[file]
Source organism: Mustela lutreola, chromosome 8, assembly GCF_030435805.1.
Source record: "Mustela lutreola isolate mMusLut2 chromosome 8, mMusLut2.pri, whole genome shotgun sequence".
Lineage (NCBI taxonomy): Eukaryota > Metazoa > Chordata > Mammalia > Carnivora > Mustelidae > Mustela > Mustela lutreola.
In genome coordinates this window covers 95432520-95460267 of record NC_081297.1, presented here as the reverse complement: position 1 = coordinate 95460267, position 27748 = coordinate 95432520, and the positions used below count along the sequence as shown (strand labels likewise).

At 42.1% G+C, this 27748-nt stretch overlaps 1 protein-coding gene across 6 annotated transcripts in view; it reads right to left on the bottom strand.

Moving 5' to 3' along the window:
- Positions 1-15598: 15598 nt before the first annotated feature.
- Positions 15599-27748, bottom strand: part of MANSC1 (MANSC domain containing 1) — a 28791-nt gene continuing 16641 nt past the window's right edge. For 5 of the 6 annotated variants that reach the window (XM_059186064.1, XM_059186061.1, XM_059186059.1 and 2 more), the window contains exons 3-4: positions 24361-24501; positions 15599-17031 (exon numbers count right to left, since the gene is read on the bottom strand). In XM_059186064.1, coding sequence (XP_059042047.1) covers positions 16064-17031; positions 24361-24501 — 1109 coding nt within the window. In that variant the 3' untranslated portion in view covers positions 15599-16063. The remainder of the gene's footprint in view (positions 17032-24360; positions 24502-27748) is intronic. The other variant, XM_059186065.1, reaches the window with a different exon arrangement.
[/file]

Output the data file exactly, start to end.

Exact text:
Source organism: Mustela lutreola, chromosome 8, assembly GCF_030435805.1.
Source record: "Mustela lutreola isolate mMusLut2 chromosome 8, mMusLut2.pri, whole genome shotgun sequence".
Lineage (NCBI taxonomy): Eukaryota > Metazoa > Chordata > Mammalia > Carnivora > Mustelidae > Mustela > Mustela lutreola.
In genome coordinates this window covers 95432520-95460267 of record NC_081297.1, presented here as the reverse complement: position 1 = coordinate 95460267, position 27748 = coordinate 95432520, and the positions used below count along the sequence as shown (strand labels likewise).

At 42.1% G+C, this 27748-nt stretch overlaps 1 protein-coding gene across 6 annotated transcripts in view; it reads right to left on the bottom strand.

Moving 5' to 3' along the window:
- Positions 1-15598: 15598 nt before the first annotated feature.
- Positions 15599-27748, bottom strand: part of MANSC1 (MANSC domain containing 1) — a 28791-nt gene continuing 16641 nt past the window's right edge. For 5 of the 6 annotated variants that reach the window (XM_059186064.1, XM_059186061.1, XM_059186059.1 and 2 more), the window contains exons 3-4: positions 24361-24501; positions 15599-17031 (exon numbers count right to left, since the gene is read on the bottom strand). In XM_059186064.1, coding sequence (XP_059042047.1) covers positions 16064-17031; positions 24361-24501 — 1109 coding nt within the window. In that variant the 3' untranslated portion in view covers positions 15599-16063. The remainder of the gene's footprint in view (positions 17032-24360; positions 24502-27748) is intronic. The other variant, XM_059186065.1, reaches the window with a different exon arrangement.